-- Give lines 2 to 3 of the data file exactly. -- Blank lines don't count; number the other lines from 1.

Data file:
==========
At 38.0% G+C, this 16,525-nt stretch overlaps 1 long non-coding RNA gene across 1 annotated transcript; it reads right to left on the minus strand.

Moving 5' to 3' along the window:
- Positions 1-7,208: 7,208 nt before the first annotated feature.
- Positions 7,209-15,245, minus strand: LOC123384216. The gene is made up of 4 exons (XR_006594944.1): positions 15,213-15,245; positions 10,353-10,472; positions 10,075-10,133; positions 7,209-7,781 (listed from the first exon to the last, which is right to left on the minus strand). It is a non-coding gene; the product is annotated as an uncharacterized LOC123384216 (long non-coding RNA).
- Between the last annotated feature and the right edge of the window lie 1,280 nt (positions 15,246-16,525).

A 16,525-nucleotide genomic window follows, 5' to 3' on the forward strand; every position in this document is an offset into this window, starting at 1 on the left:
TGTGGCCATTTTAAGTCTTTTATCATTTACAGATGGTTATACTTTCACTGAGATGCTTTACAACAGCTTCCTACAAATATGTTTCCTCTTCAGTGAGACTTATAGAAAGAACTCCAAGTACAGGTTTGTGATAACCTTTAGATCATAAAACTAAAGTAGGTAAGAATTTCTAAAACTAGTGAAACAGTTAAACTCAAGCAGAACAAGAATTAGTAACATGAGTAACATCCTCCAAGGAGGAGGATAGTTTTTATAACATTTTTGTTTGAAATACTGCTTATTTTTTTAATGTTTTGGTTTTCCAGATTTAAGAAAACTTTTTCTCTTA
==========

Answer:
Moving 5' to 3' along the window:
- Positions 1-7,208: 7,208 nt before the first annotated feature.